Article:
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Kala is one of the best-known names in Ukuleles for a reason. Kala’s production and quality control range sets them apart from several competitors, enabling them to tap into the entire market for musicians, from beginners to expert ukulele players.
But their selection also means they can overwhelm you with everything available, which makes it challenging to choose a ukulele from them.
But worry not – that is why we are here. Whether you are starting with playing or need a new baritone ukulele, here are the best Kala ukuleles.
Kala KA-S – Best Overall
The Kala KA-S is Kala’s flagship product for a reason. Soprano ukuleles are the most common of the four types and are also the smallest. The tone is often bright and somewhat tinny because of their size, but the soprano is the right option for a “classic” ukulele sound.
This specific instrument is the best overall because it combines price, versatility, and quality. The body and neck are Mahogany, making it a small yet mighty ukulele with a warm yet thin resonance.
Reviews all claim it is perfect for pros and learners because its action is placed just at the right level above the strings. Its sound is as rich as the sound from a soprano gets.
Its only drawback is the low-quality strings it arrives with, though they can be easily replaced. For under $100, this Ukulele is an excellent option for pros and beginners to play in almost any setting.
Kala KA-SCAC-C – Best Premium Option
This Solid Cedar and Acacia Ukulele carries a higher price tag but its buyers have found the price worth it. The solid composition gives it a bright, warm tone in all sizes and its 18-fret neck also caters to beginners and experts by giving all players ample room to press notes and form chords.
The solid wood build produces a wide range of tones that improve with age, unlike laminate ukuleles.
The body will produce even further subtleties in the overtones and sound. Thus, this uke also offers potential for the experienced player with a good ear.
But be aware – this one is almost 300 dollars on most sites – so be committed to the prospect of playing it and taking care of it.
Makalya MK-S – Best Budget Option
Makala is to Kala what Squier is to Fender. Kala created Makala to make their products available for a budget, a goal that the imprint has achieved. As quality control processes have advanced, Makala’s Ukuleles exhibit the same quality Kala does. That explains why this uke is so beloved by budget players.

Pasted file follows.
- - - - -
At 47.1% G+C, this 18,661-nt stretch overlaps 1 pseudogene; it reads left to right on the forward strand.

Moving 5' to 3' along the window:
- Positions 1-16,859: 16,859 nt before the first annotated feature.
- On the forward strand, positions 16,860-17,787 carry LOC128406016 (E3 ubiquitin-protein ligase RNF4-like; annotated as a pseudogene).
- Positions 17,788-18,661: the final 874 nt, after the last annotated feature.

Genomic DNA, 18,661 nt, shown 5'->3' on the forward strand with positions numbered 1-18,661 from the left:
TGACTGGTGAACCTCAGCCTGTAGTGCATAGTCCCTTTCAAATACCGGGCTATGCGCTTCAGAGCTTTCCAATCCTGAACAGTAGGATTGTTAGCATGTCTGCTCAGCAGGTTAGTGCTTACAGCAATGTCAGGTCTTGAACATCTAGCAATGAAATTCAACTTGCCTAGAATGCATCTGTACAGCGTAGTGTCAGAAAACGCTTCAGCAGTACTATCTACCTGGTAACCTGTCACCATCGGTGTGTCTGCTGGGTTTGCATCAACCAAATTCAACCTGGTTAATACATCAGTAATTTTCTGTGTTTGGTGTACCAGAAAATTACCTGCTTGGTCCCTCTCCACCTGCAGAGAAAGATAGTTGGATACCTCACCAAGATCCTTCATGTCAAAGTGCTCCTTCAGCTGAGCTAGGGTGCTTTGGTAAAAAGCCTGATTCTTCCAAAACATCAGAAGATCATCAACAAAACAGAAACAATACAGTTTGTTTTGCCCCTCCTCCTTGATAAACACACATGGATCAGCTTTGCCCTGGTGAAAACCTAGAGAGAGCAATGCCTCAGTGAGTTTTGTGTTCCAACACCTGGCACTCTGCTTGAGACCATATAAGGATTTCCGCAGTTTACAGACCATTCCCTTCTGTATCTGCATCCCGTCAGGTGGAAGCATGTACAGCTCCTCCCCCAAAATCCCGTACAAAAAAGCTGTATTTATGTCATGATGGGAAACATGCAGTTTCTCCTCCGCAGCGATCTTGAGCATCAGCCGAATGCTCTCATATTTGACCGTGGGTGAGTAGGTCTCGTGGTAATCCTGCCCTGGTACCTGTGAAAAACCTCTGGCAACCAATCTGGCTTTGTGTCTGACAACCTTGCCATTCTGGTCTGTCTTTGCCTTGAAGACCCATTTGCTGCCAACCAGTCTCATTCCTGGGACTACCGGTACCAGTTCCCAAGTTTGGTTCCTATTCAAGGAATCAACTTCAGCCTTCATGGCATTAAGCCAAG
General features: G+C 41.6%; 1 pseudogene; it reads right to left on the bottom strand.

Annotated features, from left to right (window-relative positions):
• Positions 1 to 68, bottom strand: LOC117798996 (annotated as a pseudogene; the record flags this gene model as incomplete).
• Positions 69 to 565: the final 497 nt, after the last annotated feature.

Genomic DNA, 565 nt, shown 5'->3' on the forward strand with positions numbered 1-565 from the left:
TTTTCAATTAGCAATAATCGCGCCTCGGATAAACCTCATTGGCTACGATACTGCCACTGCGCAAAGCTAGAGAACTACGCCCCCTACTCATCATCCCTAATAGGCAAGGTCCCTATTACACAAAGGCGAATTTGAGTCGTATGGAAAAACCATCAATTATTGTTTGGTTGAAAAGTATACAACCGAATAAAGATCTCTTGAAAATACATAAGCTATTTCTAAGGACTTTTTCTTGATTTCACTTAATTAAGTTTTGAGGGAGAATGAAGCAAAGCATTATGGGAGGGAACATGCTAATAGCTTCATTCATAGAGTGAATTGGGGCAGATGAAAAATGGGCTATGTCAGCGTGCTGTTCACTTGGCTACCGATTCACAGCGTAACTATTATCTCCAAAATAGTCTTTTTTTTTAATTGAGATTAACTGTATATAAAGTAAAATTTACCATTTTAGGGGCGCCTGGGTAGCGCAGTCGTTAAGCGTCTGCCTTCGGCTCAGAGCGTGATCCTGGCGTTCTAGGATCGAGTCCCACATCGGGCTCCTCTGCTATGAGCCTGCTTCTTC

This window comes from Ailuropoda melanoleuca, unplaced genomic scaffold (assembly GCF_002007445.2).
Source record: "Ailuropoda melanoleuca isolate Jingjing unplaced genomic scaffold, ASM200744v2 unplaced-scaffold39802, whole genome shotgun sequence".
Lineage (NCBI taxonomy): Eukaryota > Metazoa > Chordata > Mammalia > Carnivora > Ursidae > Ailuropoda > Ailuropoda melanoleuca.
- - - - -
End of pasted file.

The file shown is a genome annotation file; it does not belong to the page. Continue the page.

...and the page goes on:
Its body is mahogany, just as the Kala KA-S’s body is, giving it sounds a nice sweetness, while the walnut fingerboard makes it easy to play.
For players just starting, this ukulele is probably your best option if you want a Kala at a budget price, as it has everything ukulele players love about Kalas for a lower price. The instrument, however, is less suited to intermediate or expert players because of its choice of tonewood and laminate top.
Kala KA-15T – Best Tenor Option
Tenor Ukuleles are one size step up from Soprano Ukuleles and have a deeper tone and more sustain to their sound. For the best overall tenor, we considered the quality of material, price, and sound from reviews, and the KA-15T stood out by a long shot.
Kala uses mahogany to build this uke and uses satin to finish it. These characteristics lend it a lovely, mellow tone and rich resonance.
Customers report its tuning gears only take about a week to stabilize. Its price falls around the 100 mark, making it feasible for professionals and beginners.
Kala KA-PWC – Best Concert Option
Made with Pacific Walnut that makes it look like an authentic Koa wood uke, the KA-PWC ukulele is a particularly aesthetically pleasing instrument.
That is not all it has going for it.
Its fretboard is rosewood, making it feel more like a guitar, and its walnut composition helps its sounds swell and project, making the tones warmer and spacier than those that usually come from a ukulele.
Like many options on this list, this product can appeal to long-time players and those just starting their journey on this instrument.
Kala KA-B – Best Baritone Option
The baritone ukulele is somewhat of the black sheep of the ukulele family because its tuning makes it more similar to a guitar.
Therefore, guitar players can carry this around on travels conveniently and continue practicing and playing.
The larger body of a baritone ukulele makes the sound cozy and deep, enabling it to project sounds far beyond the capabilities of the typical ukulele.
Another advantage of the baritone ukulele is that it’s easy to play, making it an ideal choice for beginners or experienced guitar players looking to learn a new instrument.
Baritone ukuleles are on the more expensive end, but this instrument from Kala gives you the exciting, interesting sounds of a baritone and a durable build without breaking the bank.
What To Look For in Kala Ukuleles